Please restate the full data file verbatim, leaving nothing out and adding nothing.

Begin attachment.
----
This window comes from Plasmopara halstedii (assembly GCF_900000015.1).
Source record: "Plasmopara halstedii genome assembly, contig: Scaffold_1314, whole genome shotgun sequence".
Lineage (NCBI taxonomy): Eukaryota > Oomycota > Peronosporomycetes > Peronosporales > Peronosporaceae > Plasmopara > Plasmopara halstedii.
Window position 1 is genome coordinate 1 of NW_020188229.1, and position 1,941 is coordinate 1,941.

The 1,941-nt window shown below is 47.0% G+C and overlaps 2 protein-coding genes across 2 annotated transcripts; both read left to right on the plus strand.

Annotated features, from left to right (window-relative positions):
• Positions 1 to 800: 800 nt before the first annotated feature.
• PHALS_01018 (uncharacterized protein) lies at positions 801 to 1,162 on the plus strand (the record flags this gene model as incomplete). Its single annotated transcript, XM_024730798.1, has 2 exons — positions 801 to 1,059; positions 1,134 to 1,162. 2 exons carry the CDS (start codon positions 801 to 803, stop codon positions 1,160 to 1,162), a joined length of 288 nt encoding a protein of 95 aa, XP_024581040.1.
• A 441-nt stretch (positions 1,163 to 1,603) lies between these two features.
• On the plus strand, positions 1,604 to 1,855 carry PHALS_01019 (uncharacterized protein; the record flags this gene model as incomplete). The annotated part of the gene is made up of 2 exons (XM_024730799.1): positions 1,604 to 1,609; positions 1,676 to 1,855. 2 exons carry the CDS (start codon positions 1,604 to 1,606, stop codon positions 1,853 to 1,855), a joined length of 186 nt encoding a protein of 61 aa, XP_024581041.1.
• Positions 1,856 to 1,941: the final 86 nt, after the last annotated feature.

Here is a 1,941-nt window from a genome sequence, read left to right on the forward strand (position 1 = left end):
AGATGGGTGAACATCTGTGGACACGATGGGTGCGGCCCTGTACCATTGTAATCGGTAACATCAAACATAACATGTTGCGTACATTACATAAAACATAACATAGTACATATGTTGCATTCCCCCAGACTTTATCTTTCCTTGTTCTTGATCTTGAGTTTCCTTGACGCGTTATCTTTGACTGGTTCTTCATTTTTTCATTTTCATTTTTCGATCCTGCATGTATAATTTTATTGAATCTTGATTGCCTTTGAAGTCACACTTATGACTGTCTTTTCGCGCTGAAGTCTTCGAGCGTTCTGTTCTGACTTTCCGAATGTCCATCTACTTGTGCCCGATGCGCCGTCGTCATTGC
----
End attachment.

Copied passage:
This window comes from Plasmopara halstedii (assembly GCF_900000015.1).
Source record: "Plasmopara halstedii genome assembly, contig: Scaffold_1314, whole genome shotgun sequence".
Lineage (NCBI taxonomy): Eukaryota > Oomycota > Peronosporomycetes > Peronosporales > Peronosporaceae > Plasmopara > Plasmopara halstedii.
Window position 1 is genome coordinate 1 of NW_020188229.1, and position 1,941 is coordinate 1,941.

The 1,941-nt window shown below is 47.0% G+C and overlaps 2 protein-coding genes across 2 annotated transcripts; both read left to right on the plus strand.

Annotated features, from left to right (window-relative positions):
• Positions 1 to 800: 800 nt before the first annotated feature.
• PHALS_01018 (uncharacterized protein) lies at positions 801 to 1,162 on the plus strand (the record flags this gene model as incomplete). Its single annotated transcript, XM_024730798.1, has 2 exons — positions 801 to 1,059; positions 1,134 to 1,162. 2 exons carry the CDS (start codon positions 801 to 803, stop codon positions 1,160 to 1,162), a joined length of 288 nt encoding a protein of 95 aa, XP_024581040.1.
• A 441-nt stretch (positions 1,163 to 1,603) lies between these two features.
• On the plus strand, positions 1,604 to 1,855 carry PHALS_01019 (uncharacterized protein; the record flags this gene model as incomplete). The annotated part of the gene is made up of 2 exons (XM_024730799.1): positions 1,604 to 1,609; positions 1,676 to 1,855. 2 exons carry the CDS (start codon positions 1,604 to 1,606, stop codon positions 1,853 to 1,855), a joined length of 186 nt encoding a protein of 61 aa, XP_024581041.1.
• Positions 1,856 to 1,941: the final 86 nt, after the last annotated feature.

Here is a 1,941-nt window from a genome sequence, read left to right on the forward strand (position 1 = left end):
AGATGGGTGAACATCTGTGGACACGATGGGTGCGGCCCTGTACCATTGTAATCGGTAACATCAAACATAACATGTTGCGTACATTACATAAAACATAACATAGTACATATGTTGCATTCCCCCAGACTTTATCTTTCCTTGTTCTTGATCTTGAGTTTCCTTGACGCGTTATCTTTGACTGGTTCTTCATTTTTTCATTTTCATTTTTCGATCCTGCATGTATAATTTTATTGAATCTTGATTGCCTTTGAAGTCACACTTATGACTGTCTTTTCGCGCTGAAGTCTTCGAGCGTTCTGTTCTGACTTTCCGAATGTCCATCTACTTGTGCCCGATGCGCCGTCGTCATTGC